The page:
I realize that Mormon apologetics is something of a minority taste among participants in the Bloggernacle. But for the benefit of those who have an interest in this sort of thing, as I do, I would like to alert you to some forthcoming developments.
First, the 2007 FAIR Conference will be held on August 2-3 at the South Towne Exposition Center. Details may be found here.
I have managed to attend every FAIR Conference since the beginning. The first one was held in a Relief Society room in Ben Lomond, California; there were almost more speakers than there were people in the audience. It was a great assortment of people; it was there that I first met Dan Peterson and Bob Rees, for example. The next year the conference was held at Alta, then it moved to the Women’s Conference Center in Provo, then to UVSC, and the last few years it has been at the present location in Sandy. About 200 to 250 attend. I think it’s a lot of fun. The tentative schedule of speakers is as follows:
Thursday Schedule-August 2
Steve Olson-Are the Church Archives Closed?
Terryl Givens-When Souls Had Wings: What the Western Tradition Has to Teach Us About Pre-Existence.
Brian Hauglid-Whence the Book of Abraham? A Case Study for Re-Thinking LDS Apologetics.
Blake Ostler-Spiritual Experiences As The Basis For Belief And Commitment.
Jeff Walker-Joseph Smith’s Escape from Liberty.
Wendy Ulrich-Seeing our blindness: personal history, religious experience, and the need for story.
John Sorenson-The Trajectory of Book of Mormon Studies.
Speaker’s Banquet (For speakers and guests)
Friday Schedule-August 3
Richard Turley-Reflections on Mountain Meadows.
Larry Morris-The Cowdery Controversies.
David Bokovoy-Isaiah in the Book of Mormon: The Things of Joseph and the Things of the Jews.
FAIR Business–Video Preview.
Craig Foster & Steve Mayfield-Demonstrations, Protests, and Pamphleteering in the Heart of Mormonism.
John Hall-As Far as It is Translated Correctly: The Problem of Tampering with the Word of God in the Transmission and Translation of the New Testament
Bill Hamblin-Solomon’s Temple: Myth and History
Daniel Peterson-God and Mr. Hitchens
Second, the following is a slightly edited announcement of the forthcoming FARMS Review 19/1, which will be out shortly, courtesy of Lou Midgley, which I share here by permission:
I have an urge to announce that the technical editing for FR 19/1 is now complete and this issue should go to the printers soon. I am tempted to let the cat out of the bag on some of its contents. In fact I will do just that.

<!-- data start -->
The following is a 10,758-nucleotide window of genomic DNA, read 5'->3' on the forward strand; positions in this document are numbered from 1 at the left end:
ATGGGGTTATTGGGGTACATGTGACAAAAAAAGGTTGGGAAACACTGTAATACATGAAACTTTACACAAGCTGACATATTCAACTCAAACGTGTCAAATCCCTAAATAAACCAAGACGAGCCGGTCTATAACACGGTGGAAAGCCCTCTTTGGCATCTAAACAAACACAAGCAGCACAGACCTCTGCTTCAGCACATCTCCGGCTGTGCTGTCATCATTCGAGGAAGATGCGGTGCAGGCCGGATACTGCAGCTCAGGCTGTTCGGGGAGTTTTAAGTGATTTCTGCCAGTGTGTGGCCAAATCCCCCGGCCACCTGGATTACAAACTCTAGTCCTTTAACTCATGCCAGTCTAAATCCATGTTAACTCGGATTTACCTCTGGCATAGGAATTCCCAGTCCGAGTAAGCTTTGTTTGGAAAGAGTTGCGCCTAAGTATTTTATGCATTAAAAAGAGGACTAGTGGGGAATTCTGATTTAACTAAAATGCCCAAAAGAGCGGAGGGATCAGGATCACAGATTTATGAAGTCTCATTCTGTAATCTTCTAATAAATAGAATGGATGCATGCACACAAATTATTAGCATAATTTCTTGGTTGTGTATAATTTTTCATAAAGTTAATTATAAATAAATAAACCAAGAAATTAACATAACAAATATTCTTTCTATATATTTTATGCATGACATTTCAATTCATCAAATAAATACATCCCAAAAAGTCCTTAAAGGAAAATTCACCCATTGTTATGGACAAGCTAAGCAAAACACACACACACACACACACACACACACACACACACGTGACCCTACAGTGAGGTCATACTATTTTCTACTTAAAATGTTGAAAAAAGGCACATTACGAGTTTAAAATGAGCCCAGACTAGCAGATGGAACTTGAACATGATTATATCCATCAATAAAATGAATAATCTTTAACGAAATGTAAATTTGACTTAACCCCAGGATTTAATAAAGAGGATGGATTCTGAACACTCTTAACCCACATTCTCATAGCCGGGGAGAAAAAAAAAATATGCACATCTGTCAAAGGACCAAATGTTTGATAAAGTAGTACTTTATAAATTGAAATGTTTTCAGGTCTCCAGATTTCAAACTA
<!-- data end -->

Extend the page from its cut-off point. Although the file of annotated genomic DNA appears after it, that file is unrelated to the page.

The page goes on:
M. Gerald (Jerry) Bradford has a long essay on Mormon studies programs. We also are including an exchange between Michael Heiser and David Bokovoy on Psalm 82. This begins with a commentary by Heiser on Dan Peterson’s famous essay, and then a response by Bokovoy and a rejoinder by Heiser. I see this as a model for such exchanges. It is both learned and civil. We have also included a nice essay by James (Jim) Faulconer entitled “Rethinking Theology.” Jim offers some cogent advice to those who just cannot resist speculation, wooly or otherwise.
We also have essays by Ralph Hancock, Terryl Givens, Bill Hamblin, Alyson Von Feldt, Brant Gardner, Richard Williams and, alas, I also contributed an essay. For those who are interested, we have a rather sprightly, even a bit naughty “editor’s introduction” by Dan Peterson in which there is considerable mention of Richard Bushman’s work as an historian. We have included nice eulogies by John Sorenson and James (Jim) Allen for our friend Davis Bitton.
Since I am writing this little report, I will venture an explanation of my own essay. I thought that I had reviewed Richard Bushman’s Rough Stone Rolling in the “Editor’s Introduction” to FR 18/2. But others thought differently; they insisted that I had to actually mention Bushman’s name and the title of his book, which I had intentionally avoided doing in “Knowing Brother Joseph Again.” So I wrote another essay in which I actually talk about Bushman and his book.
Now, while I have everyone’s attention, I must indicate that I find it a bit odd that anyone would recommend any biography of Joseph Smith other than Richard Bushman’s Rough Stone Rolling. It is a grave though understandable mistake to turn to books that are grounded on late reminiscences or that collect such items, if one wants real information about Joseph Smith. We must confront, instead, the earliest and more direct textual materials. I must be blunt at this point. The fact is that the tales collected and used by Truman Madsen or that book by Mark McConkie are not sound sources for biographical information. They are, instead, efforts to lionize Joseph Smith and they divert attention from his rough edges. They may make us feel good. In doing this they tend to make of Joseph Smith more than he was or could have been. They tend to remove the scandal, which I think is exactly the wrong thing to do. If you have read and followed the discussion of RSR, you will have noticed that Bushman has explained why he simply could not draw on late materials. And, if you have followed the efforts of Larry Morris and Mark Ashurst-McGee, published in the Review, to respond to Dan Vogel and others who insist on using secondary, very late materials or hearsay, you will see exactly why Bushman did not go down that road. And also why we should be very cautious about doing this either.